Join Early Retirement Today
Reply
 
Thread Tools Search this Thread Display Modes
Halftime adjustment
Old 01-09-2015, 09:06 PM   #1
Moderator Emeritus
laurence's Avatar
 
Join Date: Feb 2005
Location: San Diego
Posts: 5,234
Halftime adjustment

Hey everyone. I turned 40 recently (DW just turned 39) and my goal is to retire at 55. Quick snapshot:

Wife and I both have climbed our respective ladders about as far as they will go, I'm in negotiations over a Director position in a megacorp and our combined income figures to clock in at ~$300k once that happens. 3 girls, 10, 7, and 4, oldest with special needs (Down Syndrome, high functioning). We are fast approaching our first big milestone of $1 million nw combined INCLUDING primary residence equity (hey, have to start somewhere). The struggle right now is....where do we put the money? We are getting pretty heavily taxed. Right now we are maxing our 401k plans, but otherwise we've been pretty well phased out of deductions, AMT the past two years. First world problems, our income was $100k less a few years ago. Right now we have:

~$400k mortgage on primary residence @3.5% - it's San Diego, it's really not an extravagant house, really.
~$250k mortgage on rental property @4.5% which is a townhouse next to the university we rent to college girls, it runs slightly cash flow positive.
No other debts.

I'm not sold on 529 plans, but I'm also loath to deal with after tax brokerage accounts/investments what have you for all the tax events. Do I pay off the rental? Every six months my wife gets a check from stock plan/profit sharing thing at work for $8-$10k. We also just stopped having a full time Nanny which will save us almost $2k a month as well, so just trying to figure out the best place to park the positive cash flow. Thanks!
__________________

__________________
laurence is offline   Reply With Quote
Join the #1 Early Retirement and Financial Independence Forum Today - It's Totally Free!

Are you planning to be financially independent as early as possible so you can live life on your own terms? Discuss successful investing strategies, asset allocation models, tax strategies and other related topics in our online forum community. Our members range from young folks just starting their journey to financial independence, military retirees and even multimillionaires. No matter where you fit in you'll find that Early-Retirement.org is a great community to join. Best of all it's totally FREE!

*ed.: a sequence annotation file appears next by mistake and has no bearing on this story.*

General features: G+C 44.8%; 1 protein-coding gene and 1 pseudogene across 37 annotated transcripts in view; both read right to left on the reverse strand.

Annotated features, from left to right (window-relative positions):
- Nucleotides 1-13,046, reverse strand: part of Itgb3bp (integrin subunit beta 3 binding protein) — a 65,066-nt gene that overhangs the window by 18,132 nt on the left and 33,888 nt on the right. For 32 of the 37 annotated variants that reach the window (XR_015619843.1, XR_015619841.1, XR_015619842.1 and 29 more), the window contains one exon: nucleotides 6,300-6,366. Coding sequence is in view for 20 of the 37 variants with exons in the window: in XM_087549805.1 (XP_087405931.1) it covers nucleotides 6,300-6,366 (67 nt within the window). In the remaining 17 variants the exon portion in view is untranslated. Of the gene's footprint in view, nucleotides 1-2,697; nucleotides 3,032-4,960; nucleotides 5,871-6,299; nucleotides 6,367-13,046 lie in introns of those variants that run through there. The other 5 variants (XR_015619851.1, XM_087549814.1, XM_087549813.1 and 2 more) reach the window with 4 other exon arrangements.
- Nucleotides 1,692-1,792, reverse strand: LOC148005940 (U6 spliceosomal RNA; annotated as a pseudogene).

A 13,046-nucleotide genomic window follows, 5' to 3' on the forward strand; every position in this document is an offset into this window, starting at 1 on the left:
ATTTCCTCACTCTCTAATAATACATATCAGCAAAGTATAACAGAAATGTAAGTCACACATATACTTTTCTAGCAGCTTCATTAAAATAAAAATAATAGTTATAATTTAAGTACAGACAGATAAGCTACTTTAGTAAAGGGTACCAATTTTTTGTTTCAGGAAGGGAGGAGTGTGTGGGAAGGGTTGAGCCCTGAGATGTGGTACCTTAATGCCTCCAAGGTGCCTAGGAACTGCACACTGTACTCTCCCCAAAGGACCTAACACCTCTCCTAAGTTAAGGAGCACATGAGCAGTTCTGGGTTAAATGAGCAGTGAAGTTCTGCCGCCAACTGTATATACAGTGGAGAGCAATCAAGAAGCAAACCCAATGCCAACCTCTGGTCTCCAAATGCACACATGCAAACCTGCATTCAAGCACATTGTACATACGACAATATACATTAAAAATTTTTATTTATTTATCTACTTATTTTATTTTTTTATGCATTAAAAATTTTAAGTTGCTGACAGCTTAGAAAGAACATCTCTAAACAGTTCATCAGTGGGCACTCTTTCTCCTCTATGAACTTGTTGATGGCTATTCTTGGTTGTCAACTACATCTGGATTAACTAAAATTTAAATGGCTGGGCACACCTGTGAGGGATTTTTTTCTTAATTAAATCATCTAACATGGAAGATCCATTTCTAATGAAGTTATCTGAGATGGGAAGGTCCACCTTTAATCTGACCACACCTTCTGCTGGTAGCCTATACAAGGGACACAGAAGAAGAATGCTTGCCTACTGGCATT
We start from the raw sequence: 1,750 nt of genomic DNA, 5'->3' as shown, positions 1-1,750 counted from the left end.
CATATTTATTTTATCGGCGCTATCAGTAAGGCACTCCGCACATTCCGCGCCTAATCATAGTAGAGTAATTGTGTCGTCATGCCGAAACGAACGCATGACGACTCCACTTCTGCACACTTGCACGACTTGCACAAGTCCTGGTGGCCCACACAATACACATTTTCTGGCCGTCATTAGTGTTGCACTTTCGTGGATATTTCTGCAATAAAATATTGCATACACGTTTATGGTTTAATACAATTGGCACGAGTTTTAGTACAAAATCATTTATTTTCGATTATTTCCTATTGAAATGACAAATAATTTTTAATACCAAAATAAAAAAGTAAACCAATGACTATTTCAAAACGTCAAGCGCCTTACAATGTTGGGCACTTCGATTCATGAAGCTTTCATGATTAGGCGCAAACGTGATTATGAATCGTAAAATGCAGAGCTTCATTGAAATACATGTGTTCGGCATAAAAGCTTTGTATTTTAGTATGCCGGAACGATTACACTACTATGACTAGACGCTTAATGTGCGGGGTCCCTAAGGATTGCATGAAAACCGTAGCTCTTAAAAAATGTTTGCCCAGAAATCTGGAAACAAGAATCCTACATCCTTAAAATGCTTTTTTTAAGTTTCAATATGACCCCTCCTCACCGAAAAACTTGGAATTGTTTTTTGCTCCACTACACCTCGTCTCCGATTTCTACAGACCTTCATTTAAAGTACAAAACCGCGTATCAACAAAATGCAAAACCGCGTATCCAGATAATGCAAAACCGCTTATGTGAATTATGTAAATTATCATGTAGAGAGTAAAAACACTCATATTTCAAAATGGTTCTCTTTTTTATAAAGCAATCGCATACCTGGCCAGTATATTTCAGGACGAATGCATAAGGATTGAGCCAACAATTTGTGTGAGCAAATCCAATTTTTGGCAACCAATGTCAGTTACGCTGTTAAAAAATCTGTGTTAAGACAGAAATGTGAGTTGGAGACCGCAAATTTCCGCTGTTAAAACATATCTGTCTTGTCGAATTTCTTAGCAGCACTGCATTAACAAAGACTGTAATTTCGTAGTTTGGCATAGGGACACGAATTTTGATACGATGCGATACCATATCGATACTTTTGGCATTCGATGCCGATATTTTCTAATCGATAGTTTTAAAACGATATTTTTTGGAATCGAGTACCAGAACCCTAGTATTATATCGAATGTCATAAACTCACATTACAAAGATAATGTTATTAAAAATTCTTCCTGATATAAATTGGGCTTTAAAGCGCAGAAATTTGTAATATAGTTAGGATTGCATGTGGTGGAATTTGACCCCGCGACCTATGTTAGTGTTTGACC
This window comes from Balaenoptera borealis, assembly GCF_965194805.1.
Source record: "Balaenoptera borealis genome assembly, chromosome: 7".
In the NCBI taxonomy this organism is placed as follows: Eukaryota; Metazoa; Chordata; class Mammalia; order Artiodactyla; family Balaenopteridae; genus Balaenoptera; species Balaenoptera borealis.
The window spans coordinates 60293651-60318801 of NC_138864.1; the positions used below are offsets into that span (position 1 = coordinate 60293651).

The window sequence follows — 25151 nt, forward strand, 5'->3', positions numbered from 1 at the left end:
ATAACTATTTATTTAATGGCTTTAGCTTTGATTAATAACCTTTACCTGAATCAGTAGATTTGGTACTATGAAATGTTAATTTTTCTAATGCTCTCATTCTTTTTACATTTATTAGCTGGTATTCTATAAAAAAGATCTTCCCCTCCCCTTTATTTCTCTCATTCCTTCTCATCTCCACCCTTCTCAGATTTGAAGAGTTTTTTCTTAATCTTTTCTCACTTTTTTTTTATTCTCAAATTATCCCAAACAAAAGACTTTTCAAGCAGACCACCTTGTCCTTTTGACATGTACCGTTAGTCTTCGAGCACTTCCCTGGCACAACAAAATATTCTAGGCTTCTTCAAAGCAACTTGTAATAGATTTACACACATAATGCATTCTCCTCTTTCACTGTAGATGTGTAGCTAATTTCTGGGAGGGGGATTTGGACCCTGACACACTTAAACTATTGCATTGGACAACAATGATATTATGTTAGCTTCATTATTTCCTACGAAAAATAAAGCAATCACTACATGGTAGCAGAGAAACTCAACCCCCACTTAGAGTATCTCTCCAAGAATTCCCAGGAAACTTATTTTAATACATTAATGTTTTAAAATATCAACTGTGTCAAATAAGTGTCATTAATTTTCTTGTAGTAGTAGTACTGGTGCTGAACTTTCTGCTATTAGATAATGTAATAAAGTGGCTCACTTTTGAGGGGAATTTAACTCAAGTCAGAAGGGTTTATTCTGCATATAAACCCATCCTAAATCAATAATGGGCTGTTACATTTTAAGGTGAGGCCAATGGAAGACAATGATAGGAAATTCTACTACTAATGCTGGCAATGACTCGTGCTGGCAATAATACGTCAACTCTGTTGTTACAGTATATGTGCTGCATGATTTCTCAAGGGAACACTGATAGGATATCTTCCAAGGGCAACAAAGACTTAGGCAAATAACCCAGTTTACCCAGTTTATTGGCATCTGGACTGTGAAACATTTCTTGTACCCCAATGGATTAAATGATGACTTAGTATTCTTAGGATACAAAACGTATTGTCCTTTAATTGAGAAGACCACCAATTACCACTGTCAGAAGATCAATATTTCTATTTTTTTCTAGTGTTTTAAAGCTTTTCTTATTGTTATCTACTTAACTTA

You are currently viewing our boards as a guest so you have limited access to our community. Please take the time to register and you will gain a lot of great new features including; the ability to participate in discussions, network with our members, see fewer ads, upload photographs, create a retirement blog, send private messages and so much, much more!

Old 01-09-2015, 10:16 PM   #2
Give me a museum and I'll fill it. (Picasso)
Give me a forum ...
pb4uski's Avatar
 
Join Date: Nov 2010
Location: Vermont & Sarasota, FL
Posts: 16,433
My experience is if you have high W-2 income you just suck it up and take it on the chin. Other than maxing out 401k, HSA, backdoor Roth (if you can) there is not much you can do. Taxable savings and preferential tax rates on equity results was about all I had available to me other than 401k and HSA.

But... now that the IRS will allow people to roil after-tax 401k balances into a Roth, that may be a good play. If you're planning to retire at 55 you'll probably want a good dose of taxable savings as well to carry you from ER to 59 1/2.

No that I'm retired the one thing I think I underappreciated while I was working was to have diversification in tax attributes (taxable, tax-deferred and tax-free) as well as asset class diversification. It worked out well for us but more due to luck than planning.
__________________

__________________
If something cannot endure laughter.... it cannot endure.
Patience is the art of concealing your impatience.
Slow and steady wins the race.
pb4uski is online now   Reply With Quote
Old 01-09-2015, 11:14 PM   #3
Moderator Emeritus
laurence's Avatar
 
Join Date: Feb 2005
Location: San Diego
Posts: 5,234
Good point, I need to have some assets that won't incur income tax when I withdraw. So suck it up and get $100k in a non-tax sheltered account is a good medium term goal. Embarrassingly we only have the standard emergency few months living expense fund in regular savings right now. The investment property cleaned us out as we bought it less than two years ago.
__________________
laurence is offline   Reply With Quote
Old 01-10-2015, 03:04 AM   #4
Thinks s/he gets paid by the post
Dash man's Avatar
 
Join Date: Mar 2013
Location: Limerick
Posts: 1,668
Have you done an estate plan? You may want to set up a special needs trust for your oldest to ensure their needs are met.
I also suggest you bite the bullet on an after tax brokerage account and learn how to deal with the tax issues. There are advantages to having after tax money rather than relying totally on retirement accounts that will affect your taxes when RMDs are required or health insurance is purchased before Medicare. You can invest in tax efficient funds or pick individual growth stocks to minimize taxable events, but it's really not all that difficult to manage. It's no harder to deal with stock/fund tax issues than it is rental properties.